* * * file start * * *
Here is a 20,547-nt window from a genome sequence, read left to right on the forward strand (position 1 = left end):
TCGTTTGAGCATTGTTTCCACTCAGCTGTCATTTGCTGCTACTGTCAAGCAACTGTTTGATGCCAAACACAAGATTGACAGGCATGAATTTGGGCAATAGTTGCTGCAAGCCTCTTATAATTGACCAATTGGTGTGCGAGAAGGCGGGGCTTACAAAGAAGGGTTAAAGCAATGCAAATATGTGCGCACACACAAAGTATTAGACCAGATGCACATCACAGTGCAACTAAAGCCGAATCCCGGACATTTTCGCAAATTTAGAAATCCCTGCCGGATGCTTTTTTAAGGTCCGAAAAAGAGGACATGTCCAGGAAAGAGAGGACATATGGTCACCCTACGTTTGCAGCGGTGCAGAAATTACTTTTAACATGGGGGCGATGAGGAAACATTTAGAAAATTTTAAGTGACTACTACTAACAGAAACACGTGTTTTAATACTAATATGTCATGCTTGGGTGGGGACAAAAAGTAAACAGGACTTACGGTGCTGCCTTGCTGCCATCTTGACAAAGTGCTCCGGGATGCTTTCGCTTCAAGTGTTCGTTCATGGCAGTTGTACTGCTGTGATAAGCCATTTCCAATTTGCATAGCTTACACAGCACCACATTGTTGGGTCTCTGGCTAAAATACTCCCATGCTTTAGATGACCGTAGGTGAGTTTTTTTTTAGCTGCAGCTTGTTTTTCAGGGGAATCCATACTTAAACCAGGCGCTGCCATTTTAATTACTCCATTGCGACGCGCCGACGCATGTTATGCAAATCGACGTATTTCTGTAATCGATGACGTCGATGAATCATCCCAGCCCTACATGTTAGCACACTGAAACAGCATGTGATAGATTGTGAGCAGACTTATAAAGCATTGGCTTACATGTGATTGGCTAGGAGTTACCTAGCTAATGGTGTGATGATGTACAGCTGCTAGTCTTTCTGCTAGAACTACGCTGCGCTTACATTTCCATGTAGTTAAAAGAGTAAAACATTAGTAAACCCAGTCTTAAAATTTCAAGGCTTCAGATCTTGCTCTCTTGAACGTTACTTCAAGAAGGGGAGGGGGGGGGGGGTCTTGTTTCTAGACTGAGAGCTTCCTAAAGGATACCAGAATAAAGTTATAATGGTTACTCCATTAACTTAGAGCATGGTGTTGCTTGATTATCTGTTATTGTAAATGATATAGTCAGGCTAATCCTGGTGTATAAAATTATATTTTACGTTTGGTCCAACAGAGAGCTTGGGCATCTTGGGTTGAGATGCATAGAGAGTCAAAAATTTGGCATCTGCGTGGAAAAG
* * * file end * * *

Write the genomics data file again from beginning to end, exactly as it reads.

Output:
Here is a 20,547-nt window from a genome sequence, read left to right on the forward strand (position 1 = left end):
TCGTTTGAGCATTGTTTCCACTCAGCTGTCATTTGCTGCTACTGTCAAGCAACTGTTTGATGCCAAACACAAGATTGACAGGCATGAATTTGGGCAATAGTTGCTGCAAGCCTCTTATAATTGACCAATTGGTGTGCGAGAAGGCGGGGCTTACAAAGAAGGGTTAAAGCAATGCAAATATGTGCGCACACACAAAGTATTAGACCAGATGCACATCACAGTGCAACTAAAGCCGAATCCCGGACATTTTCGCAAATTTAGAAATCCCTGCCGGATGCTTTTTTAAGGTCCGAAAAAGAGGACATGTCCAGGAAAGAGAGGACATATGGTCACCCTACGTTTGCAGCGGTGCAGAAATTACTTTTAACATGGGGGCGATGAGGAAACATTTAGAAAATTTTAAGTGACTACTACTAACAGAAACACGTGTTTTAATACTAATATGTCATGCTTGGGTGGGGACAAAAAGTAAACAGGACTTACGGTGCTGCCTTGCTGCCATCTTGACAAAGTGCTCCGGGATGCTTTCGCTTCAAGTGTTCGTTCATGGCAGTTGTACTGCTGTGATAAGCCATTTCCAATTTGCATAGCTTACACAGCACCACATTGTTGGGTCTCTGGCTAAAATACTCCCATGCTTTAGATGACCGTAGGTGAGTTTTTTTTTAGCTGCAGCTTGTTTTTCAGGGGAATCCATACTTAAACCAGGCGCTGCCATTTTAATTACTCCATTGCGACGCGCCGACGCATGTTATGCAAATCGACGTATTTCTGTAATCGATGACGTCGATGAATCATCCCAGCCCTACATGTTAGCACACTGAAACAGCATGTGATAGATTGTGAGCAGACTTATAAAGCATTGGCTTACATGTGATTGGCTAGGAGTTACCTAGCTAATGGTGTGATGATGTACAGCTGCTAGTCTTTCTGCTAGAACTACGCTGCGCTTACATTTCCATGTAGTTAAAAGAGTAAAACATTAGTAAACCCAGTCTTAAAATTTCAAGGCTTCAGATCTTGCTCTCTTGAACGTTACTTCAAGAAGGGGAGGGGGGGGGGGGTCTTGTTTCTAGACTGAGAGCTTCCTAAAGGATACCAGAATAAAGTTATAATGGTTACTCCATTAACTTAGAGCATGGTGTTGCTTGATTATCTGTTATTGTAAATGATATAGTCAGGCTAATCCTGGTGTATAAAATTATATTTTACGTTTGGTCCAACAGAGAGCTTGGGCATCTTGGGTTGAGATGCATAGAGAGTCAAAAATTTGGCATCTGCGTGGAAAAG